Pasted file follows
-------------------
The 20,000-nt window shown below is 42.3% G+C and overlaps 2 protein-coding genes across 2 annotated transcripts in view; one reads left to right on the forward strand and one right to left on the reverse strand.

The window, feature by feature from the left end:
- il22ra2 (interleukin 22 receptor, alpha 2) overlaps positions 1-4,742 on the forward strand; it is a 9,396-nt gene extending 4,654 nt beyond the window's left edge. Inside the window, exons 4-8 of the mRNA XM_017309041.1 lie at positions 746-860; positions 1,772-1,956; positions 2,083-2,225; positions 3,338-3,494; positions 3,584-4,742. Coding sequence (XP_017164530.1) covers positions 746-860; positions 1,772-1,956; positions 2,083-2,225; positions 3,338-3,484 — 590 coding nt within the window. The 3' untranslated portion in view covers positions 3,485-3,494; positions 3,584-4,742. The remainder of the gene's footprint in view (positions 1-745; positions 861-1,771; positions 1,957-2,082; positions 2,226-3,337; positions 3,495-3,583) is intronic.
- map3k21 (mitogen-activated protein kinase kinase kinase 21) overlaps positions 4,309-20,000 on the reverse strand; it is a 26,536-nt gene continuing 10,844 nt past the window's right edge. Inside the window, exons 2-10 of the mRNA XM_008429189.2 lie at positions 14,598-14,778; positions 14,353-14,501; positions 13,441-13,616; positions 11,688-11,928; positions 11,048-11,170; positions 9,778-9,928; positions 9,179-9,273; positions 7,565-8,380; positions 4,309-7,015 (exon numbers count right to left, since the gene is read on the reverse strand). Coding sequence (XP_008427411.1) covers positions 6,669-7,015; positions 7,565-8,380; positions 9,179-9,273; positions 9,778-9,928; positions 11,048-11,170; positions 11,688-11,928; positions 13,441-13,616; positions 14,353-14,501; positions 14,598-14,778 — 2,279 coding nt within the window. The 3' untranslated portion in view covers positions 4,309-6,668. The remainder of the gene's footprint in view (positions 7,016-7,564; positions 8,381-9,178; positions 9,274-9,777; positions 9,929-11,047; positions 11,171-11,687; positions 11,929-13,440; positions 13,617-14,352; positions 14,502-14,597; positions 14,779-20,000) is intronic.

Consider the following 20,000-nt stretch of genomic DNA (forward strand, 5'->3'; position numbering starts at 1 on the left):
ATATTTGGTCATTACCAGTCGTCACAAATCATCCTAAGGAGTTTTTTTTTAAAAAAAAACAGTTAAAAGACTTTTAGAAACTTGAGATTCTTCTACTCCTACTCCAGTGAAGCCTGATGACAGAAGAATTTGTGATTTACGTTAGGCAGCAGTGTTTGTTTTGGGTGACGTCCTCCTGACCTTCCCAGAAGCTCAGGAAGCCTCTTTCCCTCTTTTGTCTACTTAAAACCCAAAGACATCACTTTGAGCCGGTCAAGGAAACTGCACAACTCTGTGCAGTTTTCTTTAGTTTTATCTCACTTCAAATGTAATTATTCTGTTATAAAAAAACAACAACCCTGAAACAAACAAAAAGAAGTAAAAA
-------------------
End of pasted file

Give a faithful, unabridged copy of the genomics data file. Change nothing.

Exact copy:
The 20,000-nt window shown below is 42.3% G+C and overlaps 2 protein-coding genes across 2 annotated transcripts in view; one reads left to right on the forward strand and one right to left on the reverse strand.

The window, feature by feature from the left end:
- il22ra2 (interleukin 22 receptor, alpha 2) overlaps positions 1-4,742 on the forward strand; it is a 9,396-nt gene extending 4,654 nt beyond the window's left edge. Inside the window, exons 4-8 of the mRNA XM_017309041.1 lie at positions 746-860; positions 1,772-1,956; positions 2,083-2,225; positions 3,338-3,494; positions 3,584-4,742. Coding sequence (XP_017164530.1) covers positions 746-860; positions 1,772-1,956; positions 2,083-2,225; positions 3,338-3,484 — 590 coding nt within the window. The 3' untranslated portion in view covers positions 3,485-3,494; positions 3,584-4,742. The remainder of the gene's footprint in view (positions 1-745; positions 861-1,771; positions 1,957-2,082; positions 2,226-3,337; positions 3,495-3,583) is intronic.
- map3k21 (mitogen-activated protein kinase kinase kinase 21) overlaps positions 4,309-20,000 on the reverse strand; it is a 26,536-nt gene continuing 10,844 nt past the window's right edge. Inside the window, exons 2-10 of the mRNA XM_008429189.2 lie at positions 14,598-14,778; positions 14,353-14,501; positions 13,441-13,616; positions 11,688-11,928; positions 11,048-11,170; positions 9,778-9,928; positions 9,179-9,273; positions 7,565-8,380; positions 4,309-7,015 (exon numbers count right to left, since the gene is read on the reverse strand). Coding sequence (XP_008427411.1) covers positions 6,669-7,015; positions 7,565-8,380; positions 9,179-9,273; positions 9,778-9,928; positions 11,048-11,170; positions 11,688-11,928; positions 13,441-13,616; positions 14,353-14,501; positions 14,598-14,778 — 2,279 coding nt within the window. The 3' untranslated portion in view covers positions 4,309-6,668. The remainder of the gene's footprint in view (positions 7,016-7,564; positions 8,381-9,178; positions 9,274-9,777; positions 9,929-11,047; positions 11,171-11,687; positions 11,929-13,440; positions 13,617-14,352; positions 14,502-14,597; positions 14,779-20,000) is intronic.

Consider the following 20,000-nt stretch of genomic DNA (forward strand, 5'->3'; position numbering starts at 1 on the left):
ATATTTGGTCATTACCAGTCGTCACAAATCATCCTAAGGAGTTTTTTTTTAAAAAAAAACAGTTAAAAGACTTTTAGAAACTTGAGATTCTTCTACTCCTACTCCAGTGAAGCCTGATGACAGAAGAATTTGTGATTTACGTTAGGCAGCAGTGTTTGTTTTGGGTGACGTCCTCCTGACCTTCCCAGAAGCTCAGGAAGCCTCTTTCCCTCTTTTGTCTACTTAAAACCCAAAGACATCACTTTGAGCCGGTCAAGGAAACTGCACAACTCTGTGCAGTTTTCTTTAGTTTTATCTCACTTCAAATGTAATTATTCTGTTATAAAAAAACAACAACCCTGAAACAAACAAAAAGAAGTAAAAA